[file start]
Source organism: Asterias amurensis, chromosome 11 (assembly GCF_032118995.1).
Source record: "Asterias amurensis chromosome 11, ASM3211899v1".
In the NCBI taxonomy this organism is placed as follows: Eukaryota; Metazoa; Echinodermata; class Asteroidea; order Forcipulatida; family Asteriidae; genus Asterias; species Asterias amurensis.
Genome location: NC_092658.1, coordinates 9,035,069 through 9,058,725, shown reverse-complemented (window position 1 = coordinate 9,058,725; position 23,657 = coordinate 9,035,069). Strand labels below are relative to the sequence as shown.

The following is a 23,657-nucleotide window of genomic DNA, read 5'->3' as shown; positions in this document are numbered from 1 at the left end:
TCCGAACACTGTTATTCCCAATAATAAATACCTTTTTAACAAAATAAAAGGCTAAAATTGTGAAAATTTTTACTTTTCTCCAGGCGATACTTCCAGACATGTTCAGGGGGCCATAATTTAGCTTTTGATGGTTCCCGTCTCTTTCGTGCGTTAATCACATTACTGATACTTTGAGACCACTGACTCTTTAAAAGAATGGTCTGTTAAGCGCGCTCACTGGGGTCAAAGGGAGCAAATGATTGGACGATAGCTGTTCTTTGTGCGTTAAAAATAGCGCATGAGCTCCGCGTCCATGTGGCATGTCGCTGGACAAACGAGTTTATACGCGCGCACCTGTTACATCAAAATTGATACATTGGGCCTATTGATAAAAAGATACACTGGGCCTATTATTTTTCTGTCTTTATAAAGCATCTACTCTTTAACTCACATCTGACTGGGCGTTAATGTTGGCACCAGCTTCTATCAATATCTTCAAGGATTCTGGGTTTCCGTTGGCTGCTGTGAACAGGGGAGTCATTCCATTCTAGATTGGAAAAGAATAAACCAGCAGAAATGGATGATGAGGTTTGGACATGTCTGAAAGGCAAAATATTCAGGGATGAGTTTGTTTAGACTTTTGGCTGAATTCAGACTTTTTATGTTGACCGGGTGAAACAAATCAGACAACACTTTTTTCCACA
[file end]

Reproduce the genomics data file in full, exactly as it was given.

Source organism: Asterias amurensis, chromosome 11 (assembly GCF_032118995.1).
Source record: "Asterias amurensis chromosome 11, ASM3211899v1".
In the NCBI taxonomy this organism is placed as follows: Eukaryota; Metazoa; Echinodermata; class Asteroidea; order Forcipulatida; family Asteriidae; genus Asterias; species Asterias amurensis.
Genome location: NC_092658.1, coordinates 9,035,069 through 9,058,725, shown reverse-complemented (window position 1 = coordinate 9,058,725; position 23,657 = coordinate 9,035,069). Strand labels below are relative to the sequence as shown.

The following is a 23,657-nucleotide window of genomic DNA, read 5'->3' as shown; positions in this document are numbered from 1 at the left end:
TCCGAACACTGTTATTCCCAATAATAAATACCTTTTTAACAAAATAAAAGGCTAAAATTGTGAAAATTTTTACTTTTCTCCAGGCGATACTTCCAGACATGTTCAGGGGGCCATAATTTAGCTTTTGATGGTTCCCGTCTCTTTCGTGCGTTAATCACATTACTGATACTTTGAGACCACTGACTCTTTAAAAGAATGGTCTGTTAAGCGCGCTCACTGGGGTCAAAGGGAGCAAATGATTGGACGATAGCTGTTCTTTGTGCGTTAAAAATAGCGCATGAGCTCCGCGTCCATGTGGCATGTCGCTGGACAAACGAGTTTATACGCGCGCACCTGTTACATCAAAATTGATACATTGGGCCTATTGATAAAAAGATACACTGGGCCTATTATTTTTCTGTCTTTATAAAGCATCTACTCTTTAACTCACATCTGACTGGGCGTTAATGTTGGCACCAGCTTCTATCAATATCTTCAAGGATTCTGGGTTTCCGTTGGCTGCTGTGAACAGGGGAGTCATTCCATTCTAGATTGGAAAAGAATAAACCAGCAGAAATGGATGATGAGGTTTGGACATGTCTGAAAGGCAAAATATTCAGGGATGAGTTTGTTTAGACTTTTGGCTGAATTCAGACTTTTTATGTTGACCGGGTGAAACAAATCAGACAACACTTTTTTCCACA